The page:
Originally Posted by drevolution
2. How to setup remote desktop to Centos Server from windows machines.
I'm never certain what people mean by "from" and "to" in questions like that.
I will guess you mean you want to use the keyboard, mouse and display on a Windows desktop system to operate applications that are running on a Centos system that is elsewhere on your LAN.
Linux has some support for the Windows remote desktop protocol. But that is probably not a good choice for you, unless you have a really strong need to avoid adding new software to the Windows desktop system.
1) For text only (non GUI) applications on Linux, it is a lot easier and more efficient to use some SSH client to create a terminal window on Windows that connects to a text mode shell on Centos. There are many available SSH clients for Windows. The one I prefer is putty
, which is part of the cygwin
collection of unix-like utilities for Windows.
2) For operating Linux GUI applications from Windows, my usual choice is VNC. Before talking much about VNC, you should understand an important terminology difference between X (the basic graphics system in Linux) and VNC:
An X "server" is the end of X nearer the keyboard/display. An X "client" is the end nearer the application.
A VNC "server" is the end of VNC nearer the application. A VNC "client" is the end nearer the keyboard/display.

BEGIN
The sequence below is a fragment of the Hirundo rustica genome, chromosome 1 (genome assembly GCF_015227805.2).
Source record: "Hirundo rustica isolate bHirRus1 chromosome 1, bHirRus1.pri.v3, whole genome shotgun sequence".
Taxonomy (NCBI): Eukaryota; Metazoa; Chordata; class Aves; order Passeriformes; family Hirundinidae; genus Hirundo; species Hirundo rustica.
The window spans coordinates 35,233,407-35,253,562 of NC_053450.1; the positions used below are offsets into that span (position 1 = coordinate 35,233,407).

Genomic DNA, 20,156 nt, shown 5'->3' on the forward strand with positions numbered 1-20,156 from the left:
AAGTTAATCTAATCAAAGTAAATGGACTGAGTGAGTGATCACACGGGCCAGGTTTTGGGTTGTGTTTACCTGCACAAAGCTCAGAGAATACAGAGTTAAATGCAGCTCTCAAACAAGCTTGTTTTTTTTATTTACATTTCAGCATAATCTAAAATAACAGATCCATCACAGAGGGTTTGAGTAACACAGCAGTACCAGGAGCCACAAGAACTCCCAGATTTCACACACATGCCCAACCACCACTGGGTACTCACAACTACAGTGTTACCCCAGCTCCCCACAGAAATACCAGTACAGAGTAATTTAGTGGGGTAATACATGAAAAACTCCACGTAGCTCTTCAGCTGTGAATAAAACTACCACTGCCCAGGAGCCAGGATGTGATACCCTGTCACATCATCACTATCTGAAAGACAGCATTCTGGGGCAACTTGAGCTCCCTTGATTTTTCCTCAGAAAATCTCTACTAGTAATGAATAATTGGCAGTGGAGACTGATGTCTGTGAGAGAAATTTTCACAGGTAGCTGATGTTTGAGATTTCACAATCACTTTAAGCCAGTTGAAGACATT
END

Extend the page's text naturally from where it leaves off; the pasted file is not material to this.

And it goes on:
So a typical use of VNC involves two VNC programs (that you need to download and install): A Linux program that acts as both a VNC server and an X server. A Windows program that acts as a VNC client. So end to end you have a Windows VNC client talk to a Linux VNC server that is also a Linux X server that talks to a Linux X client that is part of a Linux GUI application. You can install the Centos vnc server with yum. There are several different freeware Windows vnc clients you can find and download.
To use vnc, you first need something on the Linux end to give a vnc server command that creates a Linux virtual desktop connected to the vnc server, typically already logged in as a specific user, and gives a vnc password to that desktop. You could have some automatic scripting on the Centos system create those desktops. We usually have individual users when they need such a desktop log into the Centos system via putty, and issue their own command to create their own virtual desktop. Then the user run the Windows vnc client and connects to the virtual desktop (giving the password the desktop was created with) and then uses it.
3) It takes less setup to use X directly without VNC. I generally find that is a bit less robust and less efficient (uses more LAN bandwidth for the same graphics operations), but your results may be different.
You can download and install an X server for Windows (remember "server" is the side of X closer to the keyboard/display). The xwin
program in cygwin
is one good choice.
An X server on Windows can be setup so it uses a virtual desktop program on Linux (such as KDE or GNOME) to contain all the GUI applications, so the effect looks much the same as VNC. The entire Linux virtual desktop is a window within the Windows desktop.
An X server on Windows can be setup to use the Windows desktop program directly, so each Linux GUI app has its own window(s) separately movable and sizeable within the Windows desktop. That mode tends to be more convenient, but trickier to set up and in my experience more likely to malfunction with random glitches.